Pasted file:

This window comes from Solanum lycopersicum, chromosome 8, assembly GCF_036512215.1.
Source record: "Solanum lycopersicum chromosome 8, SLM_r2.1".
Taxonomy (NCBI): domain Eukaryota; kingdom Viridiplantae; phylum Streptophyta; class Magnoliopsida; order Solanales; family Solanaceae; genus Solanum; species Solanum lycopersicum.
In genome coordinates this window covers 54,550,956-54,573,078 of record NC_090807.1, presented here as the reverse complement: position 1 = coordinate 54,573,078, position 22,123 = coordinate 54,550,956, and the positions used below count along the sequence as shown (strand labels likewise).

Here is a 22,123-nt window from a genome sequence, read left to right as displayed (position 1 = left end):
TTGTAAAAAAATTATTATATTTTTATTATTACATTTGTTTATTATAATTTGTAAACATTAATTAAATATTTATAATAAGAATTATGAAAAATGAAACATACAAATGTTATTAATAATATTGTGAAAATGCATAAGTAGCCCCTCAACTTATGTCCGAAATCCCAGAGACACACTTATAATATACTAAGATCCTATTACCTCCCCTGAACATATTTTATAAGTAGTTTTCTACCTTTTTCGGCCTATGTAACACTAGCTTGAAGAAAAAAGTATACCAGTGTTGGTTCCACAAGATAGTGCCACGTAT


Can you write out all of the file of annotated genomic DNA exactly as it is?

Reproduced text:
This window comes from Solanum lycopersicum, chromosome 8, assembly GCF_036512215.1.
Source record: "Solanum lycopersicum chromosome 8, SLM_r2.1".
Taxonomy (NCBI): domain Eukaryota; kingdom Viridiplantae; phylum Streptophyta; class Magnoliopsida; order Solanales; family Solanaceae; genus Solanum; species Solanum lycopersicum.
In genome coordinates this window covers 54,550,956-54,573,078 of record NC_090807.1, presented here as the reverse complement: position 1 = coordinate 54,573,078, position 22,123 = coordinate 54,550,956, and the positions used below count along the sequence as shown (strand labels likewise).

Here is a 22,123-nt window from a genome sequence, read left to right as displayed (position 1 = left end):
TTGTAAAAAAATTATTATATTTTTATTATTACATTTGTTTATTATAATTTGTAAACATTAATTAAATATTTATAATAAGAATTATGAAAAATGAAACATACAAATGTTATTAATAATATTGTGAAAATGCATAAGTAGCCCCTCAACTTATGTCCGAAATCCCAGAGACACACTTATAATATACTAAGATCCTATTACCTCCCCTGAACATATTTTATAAGTAGTTTTCTACCTTTTTCGGCCTATGTAACACTAGCTTGAAGAAAAAAGTATACCAGTGTTGGTTCCACAAGATAGTGCCACGTAT